The FDA Demonstrates What “Targeting” Does
“They think they can be the Gestapo and do anything they want.” — Chuck Grassley, on learning his staffer’s emails had been surveilled by the FDA
It is utterly predictable that members of Congress only get concerned about heavy-handed surveillance when they get sucked up in the surveillance. And so it is that Chuck Grassley, who voted for the FISA Amendments Act, and Chris Van Hollen, who didn’t, are outraged that their offices have been dragged into the FDA’s invasive surveillance used to conduct a leak investigation.
The surveillance started in response to a belief that FDA scientists, upset that their concerns about the safety of medical diagnostic equipment had been overridden, leaked classified proprietary information to the NYT. But after targeting just 5 scientists suspected of the leak, the FDA developed profiles on 21 people thought to be conspiring against the agency.
What began as a narrow investigation into the possible leaking of confidential agency information by five scientists quickly grew in mid-2010 into a much broader campaign to counter outside critics of the agency’s medical review process, according to the cache of more than 80,000 pages of computer documents generated by the surveillance effort.
Moving to quell what one memorandum called the “collaboration” of the F.D.A.’s opponents, the surveillance operation identified 21 agency employees, Congressional officials, outside medical researchers and journalists thought to be working together to put out negative and “defamatory” information about the agency.
Mind you, Grassley and Van Hollen’s aides (and Van Hollen himself) were not themselves the targets of the leak investigation. The scientists were the targets. But since they were communicating with the scientists, their communication–some of it protected by law–were collected, “incidentally.” And having convinced themselves a leak had happened and a conspiracy was afoot, the FDA continued its collection program, even after the FDA’s Inspector General determined no law was broken and the Special Counsel started investigating the retaliation against the scientists.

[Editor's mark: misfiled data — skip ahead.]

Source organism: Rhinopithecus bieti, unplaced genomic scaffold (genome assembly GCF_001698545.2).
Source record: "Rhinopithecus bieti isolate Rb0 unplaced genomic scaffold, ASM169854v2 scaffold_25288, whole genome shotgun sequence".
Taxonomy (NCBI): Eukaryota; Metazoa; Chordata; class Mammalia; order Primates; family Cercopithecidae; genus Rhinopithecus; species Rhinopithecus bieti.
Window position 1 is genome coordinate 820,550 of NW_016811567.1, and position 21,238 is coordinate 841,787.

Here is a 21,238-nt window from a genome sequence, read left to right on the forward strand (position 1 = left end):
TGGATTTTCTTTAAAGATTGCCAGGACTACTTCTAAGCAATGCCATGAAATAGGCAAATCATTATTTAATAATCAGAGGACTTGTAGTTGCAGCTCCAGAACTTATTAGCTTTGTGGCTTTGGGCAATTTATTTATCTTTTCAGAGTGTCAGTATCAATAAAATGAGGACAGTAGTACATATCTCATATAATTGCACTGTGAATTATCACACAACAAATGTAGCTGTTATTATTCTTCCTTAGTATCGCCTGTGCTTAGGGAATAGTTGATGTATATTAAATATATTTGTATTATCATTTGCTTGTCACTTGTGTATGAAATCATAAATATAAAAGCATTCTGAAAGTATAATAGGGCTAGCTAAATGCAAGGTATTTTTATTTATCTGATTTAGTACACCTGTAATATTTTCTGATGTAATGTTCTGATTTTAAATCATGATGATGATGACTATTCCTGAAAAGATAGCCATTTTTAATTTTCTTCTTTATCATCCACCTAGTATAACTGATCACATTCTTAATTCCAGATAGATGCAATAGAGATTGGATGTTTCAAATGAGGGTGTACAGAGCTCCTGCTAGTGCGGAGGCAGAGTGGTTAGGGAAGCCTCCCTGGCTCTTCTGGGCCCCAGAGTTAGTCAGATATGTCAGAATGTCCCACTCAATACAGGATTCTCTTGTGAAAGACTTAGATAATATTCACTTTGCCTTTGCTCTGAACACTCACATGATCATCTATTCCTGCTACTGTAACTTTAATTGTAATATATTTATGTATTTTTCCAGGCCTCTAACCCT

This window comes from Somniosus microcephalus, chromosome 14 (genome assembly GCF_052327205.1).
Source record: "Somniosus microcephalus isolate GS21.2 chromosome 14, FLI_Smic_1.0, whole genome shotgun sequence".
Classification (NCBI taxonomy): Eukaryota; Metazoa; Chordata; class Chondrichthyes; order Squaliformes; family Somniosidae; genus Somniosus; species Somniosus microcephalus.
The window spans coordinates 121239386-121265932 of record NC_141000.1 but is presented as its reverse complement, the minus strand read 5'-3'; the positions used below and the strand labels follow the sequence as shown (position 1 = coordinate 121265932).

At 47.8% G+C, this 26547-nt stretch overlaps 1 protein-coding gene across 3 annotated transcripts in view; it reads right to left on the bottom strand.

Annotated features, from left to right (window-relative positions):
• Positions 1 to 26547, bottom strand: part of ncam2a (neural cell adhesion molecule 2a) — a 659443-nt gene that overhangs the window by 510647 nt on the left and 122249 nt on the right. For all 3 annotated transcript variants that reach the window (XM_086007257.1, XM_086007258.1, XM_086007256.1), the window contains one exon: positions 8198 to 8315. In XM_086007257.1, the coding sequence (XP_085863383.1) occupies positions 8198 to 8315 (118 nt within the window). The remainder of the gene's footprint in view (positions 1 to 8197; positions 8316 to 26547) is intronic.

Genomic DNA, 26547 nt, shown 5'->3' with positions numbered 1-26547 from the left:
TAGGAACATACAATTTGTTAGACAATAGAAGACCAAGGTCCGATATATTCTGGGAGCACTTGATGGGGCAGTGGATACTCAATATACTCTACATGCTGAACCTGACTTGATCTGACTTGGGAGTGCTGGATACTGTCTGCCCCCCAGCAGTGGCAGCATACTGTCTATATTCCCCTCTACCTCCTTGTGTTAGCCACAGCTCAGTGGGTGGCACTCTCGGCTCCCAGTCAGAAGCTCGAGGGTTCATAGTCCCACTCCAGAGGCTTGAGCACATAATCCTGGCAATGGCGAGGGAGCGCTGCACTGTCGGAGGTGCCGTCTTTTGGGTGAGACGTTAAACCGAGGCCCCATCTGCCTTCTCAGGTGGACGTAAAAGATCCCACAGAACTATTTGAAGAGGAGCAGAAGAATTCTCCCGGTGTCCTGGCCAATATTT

Precisely the same thing can happen under FAA in the name of national security: people are targeted based on a suspicion, and those they communicate with, even for legitimate purposes, get sucked into the trap. That is, this is precisely the problem with the FAA, which Grassley, at least, is prepared to reup for another 4 years.
And precisely the same thing has and continues to happen as agencies put their concerns about classification ahead of whistleblower concerns. This story is not so different from what happened to Thomas Drake, with members of Congress targeted, whistleblowers punished, and the underlying complaint ignored.
On that point, the NYT leaves two questions left unanswered in their important article on the FDA surveillance: it doesn’t make clear whether the medical devices–mammogram and colonoscopy imaging devices–are still out there on the market, exposing Americans to too much radiation.
And while the NYT does include the FDA’s two different attempts to justify this surveillance, it doesn’t tell us where are the people who put the FDA’s institutional interests above the safety of the American people.
We are all already at risk of this kind of surveillance given the way FAA is structured. This instance, because it’s only about General Electric’s security rather than “national security,” might actually provide an opportunity to talk about how inappropriate this kind of surveillance is, both in other workplaces, and when our government targets us in the name of national security.
But it probably won’t happen.